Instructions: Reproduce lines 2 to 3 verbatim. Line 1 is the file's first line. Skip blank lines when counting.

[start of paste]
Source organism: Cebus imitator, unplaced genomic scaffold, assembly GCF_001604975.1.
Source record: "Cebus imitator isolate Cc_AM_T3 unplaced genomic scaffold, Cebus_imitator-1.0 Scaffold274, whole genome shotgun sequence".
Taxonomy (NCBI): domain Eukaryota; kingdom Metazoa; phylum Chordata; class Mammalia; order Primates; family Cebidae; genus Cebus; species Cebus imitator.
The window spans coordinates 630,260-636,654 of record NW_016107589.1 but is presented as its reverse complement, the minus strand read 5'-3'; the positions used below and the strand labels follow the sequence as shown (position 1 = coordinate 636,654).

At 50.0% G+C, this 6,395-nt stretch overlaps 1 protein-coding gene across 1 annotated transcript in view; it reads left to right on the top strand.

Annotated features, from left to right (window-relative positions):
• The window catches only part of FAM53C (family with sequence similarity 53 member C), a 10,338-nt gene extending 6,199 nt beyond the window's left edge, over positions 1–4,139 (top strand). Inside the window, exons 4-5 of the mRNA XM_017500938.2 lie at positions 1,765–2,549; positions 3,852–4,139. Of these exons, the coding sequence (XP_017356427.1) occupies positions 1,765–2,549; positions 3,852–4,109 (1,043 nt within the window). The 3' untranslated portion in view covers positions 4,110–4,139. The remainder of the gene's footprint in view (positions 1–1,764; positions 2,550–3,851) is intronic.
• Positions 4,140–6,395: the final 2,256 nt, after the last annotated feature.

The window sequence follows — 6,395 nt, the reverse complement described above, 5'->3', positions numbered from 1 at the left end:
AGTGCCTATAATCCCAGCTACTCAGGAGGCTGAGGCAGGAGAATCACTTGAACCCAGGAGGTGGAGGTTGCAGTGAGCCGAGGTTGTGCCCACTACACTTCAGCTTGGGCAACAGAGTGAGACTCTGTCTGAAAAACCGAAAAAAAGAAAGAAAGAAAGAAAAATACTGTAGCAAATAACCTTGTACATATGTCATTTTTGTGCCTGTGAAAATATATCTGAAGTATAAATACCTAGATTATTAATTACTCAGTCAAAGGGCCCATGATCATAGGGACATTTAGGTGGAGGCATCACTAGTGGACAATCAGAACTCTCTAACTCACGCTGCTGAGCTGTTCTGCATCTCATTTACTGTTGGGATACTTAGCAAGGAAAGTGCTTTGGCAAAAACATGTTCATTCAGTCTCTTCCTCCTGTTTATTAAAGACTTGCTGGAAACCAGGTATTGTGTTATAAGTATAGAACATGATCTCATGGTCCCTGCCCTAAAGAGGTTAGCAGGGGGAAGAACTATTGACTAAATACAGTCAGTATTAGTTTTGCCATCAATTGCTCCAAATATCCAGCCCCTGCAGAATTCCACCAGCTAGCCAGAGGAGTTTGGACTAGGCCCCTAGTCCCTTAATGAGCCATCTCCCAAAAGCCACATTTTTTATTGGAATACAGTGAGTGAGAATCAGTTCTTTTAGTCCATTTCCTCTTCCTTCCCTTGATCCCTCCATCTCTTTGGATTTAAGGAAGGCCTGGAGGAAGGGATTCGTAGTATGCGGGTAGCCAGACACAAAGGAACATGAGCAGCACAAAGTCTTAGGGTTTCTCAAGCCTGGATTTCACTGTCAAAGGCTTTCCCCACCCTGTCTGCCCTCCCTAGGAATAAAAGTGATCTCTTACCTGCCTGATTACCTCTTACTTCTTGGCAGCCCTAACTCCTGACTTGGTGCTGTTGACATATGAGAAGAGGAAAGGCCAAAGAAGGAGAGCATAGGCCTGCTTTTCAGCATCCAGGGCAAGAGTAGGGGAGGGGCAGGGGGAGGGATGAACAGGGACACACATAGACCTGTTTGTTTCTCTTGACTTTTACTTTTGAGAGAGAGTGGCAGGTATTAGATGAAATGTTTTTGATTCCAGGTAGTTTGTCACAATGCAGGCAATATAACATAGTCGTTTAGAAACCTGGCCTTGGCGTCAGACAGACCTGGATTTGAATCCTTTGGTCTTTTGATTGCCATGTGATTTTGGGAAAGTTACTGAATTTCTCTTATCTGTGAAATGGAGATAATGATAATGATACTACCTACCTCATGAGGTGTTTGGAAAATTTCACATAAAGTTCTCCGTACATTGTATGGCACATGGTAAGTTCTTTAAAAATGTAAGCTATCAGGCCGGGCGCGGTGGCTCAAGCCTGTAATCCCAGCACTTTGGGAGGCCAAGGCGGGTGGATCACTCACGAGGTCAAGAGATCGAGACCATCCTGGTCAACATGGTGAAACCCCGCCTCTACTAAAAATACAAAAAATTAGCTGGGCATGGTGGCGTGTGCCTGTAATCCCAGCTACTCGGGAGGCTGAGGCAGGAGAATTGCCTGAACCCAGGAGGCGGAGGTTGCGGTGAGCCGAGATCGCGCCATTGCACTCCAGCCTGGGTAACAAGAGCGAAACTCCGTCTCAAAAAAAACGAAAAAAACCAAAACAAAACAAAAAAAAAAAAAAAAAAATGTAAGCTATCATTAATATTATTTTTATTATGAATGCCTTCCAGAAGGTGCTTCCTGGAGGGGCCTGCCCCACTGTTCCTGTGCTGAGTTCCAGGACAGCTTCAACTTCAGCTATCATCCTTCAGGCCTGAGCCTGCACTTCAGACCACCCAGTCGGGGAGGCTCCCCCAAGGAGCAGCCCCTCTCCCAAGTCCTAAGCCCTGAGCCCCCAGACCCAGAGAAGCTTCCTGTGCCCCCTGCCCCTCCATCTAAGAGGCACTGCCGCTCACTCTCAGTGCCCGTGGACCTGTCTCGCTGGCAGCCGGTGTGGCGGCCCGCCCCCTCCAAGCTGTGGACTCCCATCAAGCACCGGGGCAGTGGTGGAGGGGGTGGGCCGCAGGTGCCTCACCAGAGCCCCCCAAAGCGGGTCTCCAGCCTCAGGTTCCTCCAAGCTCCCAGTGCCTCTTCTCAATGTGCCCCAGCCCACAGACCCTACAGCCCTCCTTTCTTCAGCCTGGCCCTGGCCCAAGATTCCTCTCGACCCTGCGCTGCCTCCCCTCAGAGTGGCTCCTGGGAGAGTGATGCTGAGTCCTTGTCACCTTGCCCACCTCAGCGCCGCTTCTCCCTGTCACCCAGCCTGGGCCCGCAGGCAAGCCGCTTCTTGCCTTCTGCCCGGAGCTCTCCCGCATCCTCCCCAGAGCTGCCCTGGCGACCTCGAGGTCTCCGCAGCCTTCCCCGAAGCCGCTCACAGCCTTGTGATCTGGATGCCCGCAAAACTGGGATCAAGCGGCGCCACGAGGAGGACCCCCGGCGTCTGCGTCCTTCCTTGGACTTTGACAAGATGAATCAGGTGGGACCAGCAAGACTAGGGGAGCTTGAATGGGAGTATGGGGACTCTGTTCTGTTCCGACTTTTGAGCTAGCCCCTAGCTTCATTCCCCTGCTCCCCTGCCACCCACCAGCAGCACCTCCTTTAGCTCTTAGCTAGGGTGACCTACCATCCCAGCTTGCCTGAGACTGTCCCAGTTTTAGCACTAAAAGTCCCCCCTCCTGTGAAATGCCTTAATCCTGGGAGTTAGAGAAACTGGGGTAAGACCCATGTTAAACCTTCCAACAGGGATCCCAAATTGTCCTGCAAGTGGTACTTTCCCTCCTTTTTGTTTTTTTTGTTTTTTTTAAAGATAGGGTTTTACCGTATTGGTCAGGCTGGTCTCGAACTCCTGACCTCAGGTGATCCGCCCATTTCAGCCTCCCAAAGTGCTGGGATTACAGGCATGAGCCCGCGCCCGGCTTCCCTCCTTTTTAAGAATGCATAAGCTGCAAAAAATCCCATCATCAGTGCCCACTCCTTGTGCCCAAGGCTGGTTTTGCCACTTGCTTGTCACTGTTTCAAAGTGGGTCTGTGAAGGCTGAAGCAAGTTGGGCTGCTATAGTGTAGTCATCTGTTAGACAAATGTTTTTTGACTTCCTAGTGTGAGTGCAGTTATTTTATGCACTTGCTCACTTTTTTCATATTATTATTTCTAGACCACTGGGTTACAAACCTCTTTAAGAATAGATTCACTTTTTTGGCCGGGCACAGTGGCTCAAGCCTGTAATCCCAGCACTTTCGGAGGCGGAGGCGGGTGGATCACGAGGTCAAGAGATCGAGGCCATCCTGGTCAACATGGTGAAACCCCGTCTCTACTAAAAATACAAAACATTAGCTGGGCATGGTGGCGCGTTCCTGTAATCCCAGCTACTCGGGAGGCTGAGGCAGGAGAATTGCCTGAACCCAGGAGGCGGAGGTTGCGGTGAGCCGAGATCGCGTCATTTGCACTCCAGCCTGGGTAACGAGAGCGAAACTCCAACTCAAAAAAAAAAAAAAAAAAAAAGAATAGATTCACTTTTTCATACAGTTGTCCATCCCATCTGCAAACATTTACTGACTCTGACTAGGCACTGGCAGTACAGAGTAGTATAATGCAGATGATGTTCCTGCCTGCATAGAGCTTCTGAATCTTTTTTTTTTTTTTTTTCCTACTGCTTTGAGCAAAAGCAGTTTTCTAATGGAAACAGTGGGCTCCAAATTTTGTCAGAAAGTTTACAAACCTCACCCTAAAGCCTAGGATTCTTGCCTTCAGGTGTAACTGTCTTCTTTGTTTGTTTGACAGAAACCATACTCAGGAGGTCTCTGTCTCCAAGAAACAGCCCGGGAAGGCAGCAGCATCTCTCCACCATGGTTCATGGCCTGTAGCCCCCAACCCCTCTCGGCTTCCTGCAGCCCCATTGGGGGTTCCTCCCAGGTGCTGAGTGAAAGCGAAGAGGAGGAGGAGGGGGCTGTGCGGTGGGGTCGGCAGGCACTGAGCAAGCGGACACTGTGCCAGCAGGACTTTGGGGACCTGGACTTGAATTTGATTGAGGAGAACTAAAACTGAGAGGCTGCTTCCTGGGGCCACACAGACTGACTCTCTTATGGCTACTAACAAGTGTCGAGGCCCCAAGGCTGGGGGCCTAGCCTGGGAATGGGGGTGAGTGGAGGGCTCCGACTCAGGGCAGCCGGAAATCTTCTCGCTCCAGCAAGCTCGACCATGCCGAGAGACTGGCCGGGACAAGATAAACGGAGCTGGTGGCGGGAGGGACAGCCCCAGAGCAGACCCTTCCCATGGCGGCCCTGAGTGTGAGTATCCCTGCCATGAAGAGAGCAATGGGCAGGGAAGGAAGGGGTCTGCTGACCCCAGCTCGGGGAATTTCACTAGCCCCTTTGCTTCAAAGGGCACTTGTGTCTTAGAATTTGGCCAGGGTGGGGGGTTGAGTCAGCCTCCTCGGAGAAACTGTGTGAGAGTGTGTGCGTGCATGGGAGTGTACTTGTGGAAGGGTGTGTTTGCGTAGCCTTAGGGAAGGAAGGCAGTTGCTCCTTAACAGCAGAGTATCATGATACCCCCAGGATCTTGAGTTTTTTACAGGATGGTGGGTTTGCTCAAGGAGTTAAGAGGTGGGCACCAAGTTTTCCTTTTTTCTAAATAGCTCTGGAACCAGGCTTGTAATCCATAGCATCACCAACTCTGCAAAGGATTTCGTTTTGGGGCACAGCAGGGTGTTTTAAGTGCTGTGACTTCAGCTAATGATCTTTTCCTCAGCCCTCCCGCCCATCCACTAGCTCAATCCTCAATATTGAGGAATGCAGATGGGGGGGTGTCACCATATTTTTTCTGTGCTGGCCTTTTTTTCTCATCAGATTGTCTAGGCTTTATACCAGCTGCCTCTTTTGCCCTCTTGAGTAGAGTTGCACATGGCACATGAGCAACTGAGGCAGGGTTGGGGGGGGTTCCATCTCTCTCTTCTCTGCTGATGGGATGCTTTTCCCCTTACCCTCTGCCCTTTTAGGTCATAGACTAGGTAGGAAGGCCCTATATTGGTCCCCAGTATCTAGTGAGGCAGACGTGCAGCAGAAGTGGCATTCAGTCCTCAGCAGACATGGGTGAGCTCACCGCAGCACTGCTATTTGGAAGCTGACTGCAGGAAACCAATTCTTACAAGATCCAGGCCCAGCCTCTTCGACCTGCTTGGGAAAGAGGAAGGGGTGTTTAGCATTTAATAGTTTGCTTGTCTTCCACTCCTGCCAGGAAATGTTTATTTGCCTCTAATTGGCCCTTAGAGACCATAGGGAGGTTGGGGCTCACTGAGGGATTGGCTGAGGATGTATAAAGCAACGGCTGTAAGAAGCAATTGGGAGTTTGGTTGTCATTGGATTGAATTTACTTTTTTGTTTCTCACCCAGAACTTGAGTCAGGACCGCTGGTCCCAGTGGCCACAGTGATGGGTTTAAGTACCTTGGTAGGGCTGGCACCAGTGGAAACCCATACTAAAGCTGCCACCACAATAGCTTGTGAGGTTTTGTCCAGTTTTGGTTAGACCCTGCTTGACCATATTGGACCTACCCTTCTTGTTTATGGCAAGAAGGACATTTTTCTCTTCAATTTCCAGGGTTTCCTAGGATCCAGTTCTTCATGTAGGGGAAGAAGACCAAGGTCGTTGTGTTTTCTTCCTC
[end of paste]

Source record: "Cebus imitator isolate Cc_AM_T3 unplaced genomic scaffold, Cebus_imitator-1.0 Scaffold274, whole genome shotgun sequence".
Taxonomy (NCBI): domain Eukaryota; kingdom Metazoa; phylum Chordata; class Mammalia; order Primates; family Cebidae; genus Cebus; species Cebus imitator.